Team scientists conducted one day of observations on Sept. 11, during instrument checkout, enabling them to produce GOLD’s “first light” image shown here. Commissioning will run through early October, as the team continues to prepare the instrument for its planned two-year science mission.
Gold and the link to the ICON Mission, complete article
The right side of this image — from WISPR’s (Wide-field Imager for Solar Probe) inner telescope — has a 40-degree field of view, with its right edge 58.5 degrees from the Sun’s center. The left side of the image is from WISPR’s outer telescope, which has a 58-degree field of view and extends to about 160 degrees from the Sun. There is a parallax of about 13 degrees in the apparent position of the Sun as viewed from Earth and from Parker Solar Probe. Credit: NASA/Naval Research Laboratory/Parker Solar Probe
Just over a month into its mission, Parker Solar Probe has returned first-light data from each of its four instrument suites. These early observations – while not yet examples of the key science observations Parker Solar Probe will take closer to the Sun – show that each of the instruments is working well. The instruments work in tandem to measure the Sun’s electric and magnetic fields, particles from the Sun and the solar wind, and capture images of the environment around the spacecraft.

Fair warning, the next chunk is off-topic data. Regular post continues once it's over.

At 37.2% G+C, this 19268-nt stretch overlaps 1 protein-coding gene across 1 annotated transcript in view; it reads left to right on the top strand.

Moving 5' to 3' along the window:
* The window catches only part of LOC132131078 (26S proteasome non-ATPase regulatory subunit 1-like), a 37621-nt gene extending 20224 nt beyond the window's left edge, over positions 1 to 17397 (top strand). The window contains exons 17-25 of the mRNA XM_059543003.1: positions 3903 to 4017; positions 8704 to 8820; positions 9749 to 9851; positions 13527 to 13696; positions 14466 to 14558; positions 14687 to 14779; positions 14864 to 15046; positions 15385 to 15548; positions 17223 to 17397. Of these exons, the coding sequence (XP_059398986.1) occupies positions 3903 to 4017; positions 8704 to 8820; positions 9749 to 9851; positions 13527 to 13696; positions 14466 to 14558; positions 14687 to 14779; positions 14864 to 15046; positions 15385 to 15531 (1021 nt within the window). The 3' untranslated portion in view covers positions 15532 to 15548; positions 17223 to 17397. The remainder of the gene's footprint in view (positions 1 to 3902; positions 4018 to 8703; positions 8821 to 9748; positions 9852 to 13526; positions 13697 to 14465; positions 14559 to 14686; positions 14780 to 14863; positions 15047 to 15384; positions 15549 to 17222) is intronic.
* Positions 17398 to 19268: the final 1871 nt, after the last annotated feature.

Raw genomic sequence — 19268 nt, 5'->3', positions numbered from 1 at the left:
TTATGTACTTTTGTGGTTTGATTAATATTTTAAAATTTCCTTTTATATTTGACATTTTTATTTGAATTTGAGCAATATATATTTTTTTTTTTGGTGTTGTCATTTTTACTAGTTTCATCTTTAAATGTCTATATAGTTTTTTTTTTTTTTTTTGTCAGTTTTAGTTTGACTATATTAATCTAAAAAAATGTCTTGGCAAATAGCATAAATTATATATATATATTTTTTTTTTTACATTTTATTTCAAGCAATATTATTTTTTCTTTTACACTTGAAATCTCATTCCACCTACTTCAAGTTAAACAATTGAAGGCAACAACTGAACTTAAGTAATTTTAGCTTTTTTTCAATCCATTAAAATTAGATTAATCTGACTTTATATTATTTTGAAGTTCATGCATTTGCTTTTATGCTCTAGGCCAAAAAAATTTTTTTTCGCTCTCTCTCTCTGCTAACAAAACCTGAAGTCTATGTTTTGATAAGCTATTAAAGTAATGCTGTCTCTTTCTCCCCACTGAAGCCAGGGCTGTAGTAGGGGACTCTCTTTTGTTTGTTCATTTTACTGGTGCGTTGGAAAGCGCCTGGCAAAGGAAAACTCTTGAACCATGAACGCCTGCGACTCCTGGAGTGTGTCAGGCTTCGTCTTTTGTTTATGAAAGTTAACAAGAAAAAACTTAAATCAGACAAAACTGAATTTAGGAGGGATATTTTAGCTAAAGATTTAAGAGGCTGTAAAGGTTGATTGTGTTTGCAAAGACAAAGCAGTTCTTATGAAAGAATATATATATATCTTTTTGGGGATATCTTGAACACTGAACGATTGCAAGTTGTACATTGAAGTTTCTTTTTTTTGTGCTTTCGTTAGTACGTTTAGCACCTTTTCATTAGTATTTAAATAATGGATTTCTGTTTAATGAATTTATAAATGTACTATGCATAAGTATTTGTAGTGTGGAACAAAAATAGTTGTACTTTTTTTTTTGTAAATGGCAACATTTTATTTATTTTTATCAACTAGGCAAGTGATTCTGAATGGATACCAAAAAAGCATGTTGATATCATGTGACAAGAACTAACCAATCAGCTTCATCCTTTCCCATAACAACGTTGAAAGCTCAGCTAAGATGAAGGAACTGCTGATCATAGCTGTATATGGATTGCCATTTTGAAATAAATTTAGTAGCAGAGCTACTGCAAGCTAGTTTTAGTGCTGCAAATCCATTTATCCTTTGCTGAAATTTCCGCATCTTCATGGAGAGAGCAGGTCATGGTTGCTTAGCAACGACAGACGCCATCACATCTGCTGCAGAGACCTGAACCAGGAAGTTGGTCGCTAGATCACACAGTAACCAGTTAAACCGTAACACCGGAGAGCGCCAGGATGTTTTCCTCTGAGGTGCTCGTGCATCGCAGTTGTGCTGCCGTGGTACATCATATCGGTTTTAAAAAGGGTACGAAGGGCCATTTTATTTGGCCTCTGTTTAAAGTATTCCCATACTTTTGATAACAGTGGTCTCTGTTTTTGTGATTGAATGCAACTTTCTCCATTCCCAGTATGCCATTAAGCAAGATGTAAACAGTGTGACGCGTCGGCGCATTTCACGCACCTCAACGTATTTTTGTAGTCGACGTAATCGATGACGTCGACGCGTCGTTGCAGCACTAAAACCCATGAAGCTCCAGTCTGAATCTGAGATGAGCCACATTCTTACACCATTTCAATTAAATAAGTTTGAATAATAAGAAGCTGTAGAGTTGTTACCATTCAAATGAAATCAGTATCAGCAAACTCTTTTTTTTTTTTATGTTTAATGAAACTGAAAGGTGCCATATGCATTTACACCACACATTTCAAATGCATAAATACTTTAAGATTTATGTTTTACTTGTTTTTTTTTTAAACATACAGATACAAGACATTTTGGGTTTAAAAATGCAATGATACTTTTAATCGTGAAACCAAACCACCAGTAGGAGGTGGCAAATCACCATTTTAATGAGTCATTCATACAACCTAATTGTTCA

“All instruments returned data that not only serves for calibration, but also captures glimpses of what we expect them to measure near the Sun to solve the mysteries of the solar atmosphere, the corona,” said Nour Raouafi, Parker Solar Probe project scientist at the Johns Hopkins University Applied Physics Lab in Laurel, Maryland.
The mission’s first close approach to the Sun will be in November 2018, but even now, the instruments are able to gather measurements of what’s happening in the solar wind closer to Earth. Let’s take a look at what they’ve seen so far.
The complete Article and Data.